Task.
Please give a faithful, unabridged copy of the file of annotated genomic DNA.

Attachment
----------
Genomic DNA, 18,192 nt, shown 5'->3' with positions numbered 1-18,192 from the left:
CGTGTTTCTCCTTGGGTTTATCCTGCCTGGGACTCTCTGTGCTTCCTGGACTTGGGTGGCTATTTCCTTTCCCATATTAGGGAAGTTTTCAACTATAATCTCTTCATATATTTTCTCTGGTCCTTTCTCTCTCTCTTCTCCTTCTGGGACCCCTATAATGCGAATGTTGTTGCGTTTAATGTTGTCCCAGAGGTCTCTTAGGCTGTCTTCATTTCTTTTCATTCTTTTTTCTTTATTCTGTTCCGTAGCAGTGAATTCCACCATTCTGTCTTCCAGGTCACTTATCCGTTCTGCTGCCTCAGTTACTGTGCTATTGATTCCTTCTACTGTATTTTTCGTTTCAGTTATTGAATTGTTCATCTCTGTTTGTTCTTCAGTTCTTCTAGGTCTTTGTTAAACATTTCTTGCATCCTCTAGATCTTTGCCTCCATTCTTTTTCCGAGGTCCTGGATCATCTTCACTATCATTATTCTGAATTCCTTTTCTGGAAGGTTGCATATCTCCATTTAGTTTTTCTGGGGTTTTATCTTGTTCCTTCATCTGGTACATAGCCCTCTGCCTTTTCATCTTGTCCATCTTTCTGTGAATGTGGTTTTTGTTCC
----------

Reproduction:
Genomic DNA, 18,192 nt, shown 5'->3' with positions numbered 1-18,192 from the left:
CGTGTTTCTCCTTGGGTTTATCCTGCCTGGGACTCTCTGTGCTTCCTGGACTTGGGTGGCTATTTCCTTTCCCATATTAGGGAAGTTTTCAACTATAATCTCTTCATATATTTTCTCTGGTCCTTTCTCTCTCTCTTCTCCTTCTGGGACCCCTATAATGCGAATGTTGTTGCGTTTAATGTTGTCCCAGAGGTCTCTTAGGCTGTCTTCATTTCTTTTCATTCTTTTTTCTTTATTCTGTTCCGTAGCAGTGAATTCCACCATTCTGTCTTCCAGGTCACTTATCCGTTCTGCTGCCTCAGTTACTGTGCTATTGATTCCTTCTACTGTATTTTTCGTTTCAGTTATTGAATTGTTCATCTCTGTTTGTTCTTCAGTTCTTCTAGGTCTTTGTTAAACATTTCTTGCATCCTCTAGATCTTTGCCTCCATTCTTTTTCCGAGGTCCTGGATCATCTTCACTATCATTATTCTGAATTCCTTTTCTGGAAGGTTGCATATCTCCATTTAGTTTTTCTGGGGTTTTATCTTGTTCCTTCATCTGGTACATAGCCCTCTGCCTTTTCATCTTGTCCATCTTTCTGTGAATGTGGTTTTTGTTCC